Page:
Dedication. Acknowledgements. Foreword by Val Crowley, Consultant Clinical Psychologist and CAT Psychotherapist. Part 1: Overview of Cognitive Analytic Therapy and People with Learning Disabilities. 1: Introduction. Julie Lloyd, Clinical Psychologist and Cognitive Analytic Therapist and Steve Potter, Psychotherapist, Coach, Trainer and Supervisor. 2. The Adaptation and Adoption of Tools in CAT for People who have a Learning Disability and their Carers. Philip Clayton, Cognitive Analytic Psychotherapist. 3. How CAT is being used in Services for People with Learning Disabilities. Julie Lloyd and Hilary Brown, Professor of Social Care, Canterbury Christ Church University, UK and Cognitive Analytic Psychotherapist. 4. Formulating and Working Therapeutically with the Concept of Learning Disability in the CAT Model. Jo Varela, CAT Practitioner and Consultant Clinical Psychologist. 5. Relational Intelligence. Steve Potter and Julie Lloyd. 6. The Helper's Dance. Steve Potter. 7. What Aspects of Intelligence are Needed to Understand the Concept of Reciprocal Roles? Julie Lloyd. Section 2 Using Cognitive Analytic Therapy in the Community. 8. The Problems of Caring and Being Cared For (or how to get your shoelaces tied for you). David Wilberforce, Lecturer at the University of Hull and the University of York, UK, and therapist and trainer in private practice. 9. Using CAT in a Systemic Context with Staff Teams: Reflections on the Process of Facilitating an Intervention. Helen Elford, Clinical Psychologist and Zoe Ball, Chartered Clinical Psychologist. 10. CAT and Behaviours that Challenge. Jo Varela. 11. Heroic or Stoic: Why do we try so hard, or give up so easily, in helping with severe autism? Julie Lloyd and Steve Potter. 12. What is the 2005 Mental Capacity Act and how can CAT help us to make sense of the decision-making process at its heart? Hilary Brown and Julie Lloyd. Section 3: Using Cognitive Analytic Therapy in Forensic Settings. 13. Behind the Mask: A Case Study of using CAT with a Woman with Learning Disabilities who Suffered Domestic Violence. Michelle Anwyl, CAT practitioner and Pamela Mount, Clinical Nurse Specialist, Psychological Treatment Service, North West Forensic Learning Disability Service. 14. CAT Integrated into a Therapeutic Community Approach. Philip Clayton and Simon Crowther, Clinical Psychologist. 15. A Group Approach: The Brooklands Offender Relationship Treatment Programme. Nicola Murphy, Senior Clinical Psychologist and Cognitive Analytic Therapist. 16. The Application of CAT both Therapeutically for Personality Disorder and Offending Behaviour, and Contextually within a Secure Service. Nicola Murphy. 17. CAT in Forensic Learning Disability Settings. Perry Morrison, Consultant Lead Clinical Psychologist, Forensic Learning Disability Service, Southern Health Foundation Trust. Afterword. Val Crowley, Phil Clayton, Julie Lloyd and David Wilberforce. The Editors. The Contributors. Glossary. Appendix I: The Psychotherapy File. Appendix II: The Psychotherapy File. Appendix III: The Psychotherapy File Adapted for People with Learning Disabilities. Appendix IV: Personality Structure Questionnaire. Appendix V: 1:1 CAT Care Plan with Nursing Staff. References. Index.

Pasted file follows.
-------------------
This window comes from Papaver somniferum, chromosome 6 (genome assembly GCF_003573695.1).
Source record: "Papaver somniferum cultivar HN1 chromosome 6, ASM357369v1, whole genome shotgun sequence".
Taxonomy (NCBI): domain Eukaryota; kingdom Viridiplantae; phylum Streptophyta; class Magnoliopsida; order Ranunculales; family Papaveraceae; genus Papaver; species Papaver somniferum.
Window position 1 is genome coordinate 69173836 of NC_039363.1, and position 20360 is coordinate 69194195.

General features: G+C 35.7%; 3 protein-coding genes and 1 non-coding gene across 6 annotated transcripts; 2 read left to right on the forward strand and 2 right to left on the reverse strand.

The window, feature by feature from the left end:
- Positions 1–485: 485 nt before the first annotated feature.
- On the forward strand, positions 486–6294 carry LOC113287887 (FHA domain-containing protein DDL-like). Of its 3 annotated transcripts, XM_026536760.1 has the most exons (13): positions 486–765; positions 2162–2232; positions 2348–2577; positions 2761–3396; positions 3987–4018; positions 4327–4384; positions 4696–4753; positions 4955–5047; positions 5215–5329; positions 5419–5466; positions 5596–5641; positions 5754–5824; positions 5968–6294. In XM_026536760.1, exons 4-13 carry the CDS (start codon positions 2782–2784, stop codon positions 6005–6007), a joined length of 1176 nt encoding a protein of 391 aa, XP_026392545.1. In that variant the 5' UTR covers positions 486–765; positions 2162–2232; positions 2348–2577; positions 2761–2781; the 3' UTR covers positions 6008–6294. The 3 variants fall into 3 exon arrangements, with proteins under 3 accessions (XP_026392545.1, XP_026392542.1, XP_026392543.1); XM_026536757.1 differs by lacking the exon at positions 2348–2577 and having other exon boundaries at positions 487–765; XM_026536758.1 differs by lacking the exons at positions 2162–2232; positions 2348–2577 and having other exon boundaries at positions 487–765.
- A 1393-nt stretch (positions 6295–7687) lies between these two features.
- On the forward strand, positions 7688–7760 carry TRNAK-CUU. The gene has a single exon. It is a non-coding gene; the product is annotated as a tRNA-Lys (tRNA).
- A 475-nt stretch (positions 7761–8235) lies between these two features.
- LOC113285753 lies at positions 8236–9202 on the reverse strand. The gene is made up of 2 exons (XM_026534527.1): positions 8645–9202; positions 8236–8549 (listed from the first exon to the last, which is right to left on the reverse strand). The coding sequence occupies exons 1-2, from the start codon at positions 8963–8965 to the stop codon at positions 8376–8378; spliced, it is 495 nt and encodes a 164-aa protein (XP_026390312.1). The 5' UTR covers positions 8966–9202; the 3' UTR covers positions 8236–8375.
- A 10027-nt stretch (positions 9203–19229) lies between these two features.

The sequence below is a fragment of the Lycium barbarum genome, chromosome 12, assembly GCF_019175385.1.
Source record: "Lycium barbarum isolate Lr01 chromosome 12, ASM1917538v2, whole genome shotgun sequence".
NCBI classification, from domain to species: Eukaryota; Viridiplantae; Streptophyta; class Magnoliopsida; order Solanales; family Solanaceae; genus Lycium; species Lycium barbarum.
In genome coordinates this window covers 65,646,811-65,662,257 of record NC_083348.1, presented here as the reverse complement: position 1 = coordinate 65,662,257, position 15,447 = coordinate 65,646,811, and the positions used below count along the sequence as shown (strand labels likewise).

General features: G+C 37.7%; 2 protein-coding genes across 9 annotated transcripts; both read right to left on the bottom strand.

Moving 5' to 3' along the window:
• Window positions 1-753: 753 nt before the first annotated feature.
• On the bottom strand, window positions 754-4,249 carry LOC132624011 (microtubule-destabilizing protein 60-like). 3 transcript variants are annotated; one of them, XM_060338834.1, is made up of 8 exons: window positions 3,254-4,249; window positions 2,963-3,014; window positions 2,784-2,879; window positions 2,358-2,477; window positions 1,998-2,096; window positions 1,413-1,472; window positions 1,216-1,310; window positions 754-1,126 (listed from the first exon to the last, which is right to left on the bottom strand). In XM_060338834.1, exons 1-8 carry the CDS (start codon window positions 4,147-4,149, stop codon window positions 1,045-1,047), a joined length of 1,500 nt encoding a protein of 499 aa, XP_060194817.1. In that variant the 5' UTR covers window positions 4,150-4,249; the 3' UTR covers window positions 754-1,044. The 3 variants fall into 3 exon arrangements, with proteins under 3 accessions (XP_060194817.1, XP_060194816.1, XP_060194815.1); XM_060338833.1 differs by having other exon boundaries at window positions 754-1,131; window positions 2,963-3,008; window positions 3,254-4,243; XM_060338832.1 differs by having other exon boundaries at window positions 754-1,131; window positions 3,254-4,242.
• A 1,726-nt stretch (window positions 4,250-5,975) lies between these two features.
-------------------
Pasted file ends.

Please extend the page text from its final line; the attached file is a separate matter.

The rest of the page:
A complete introduction to using CAT when working with people with intellectual disabilities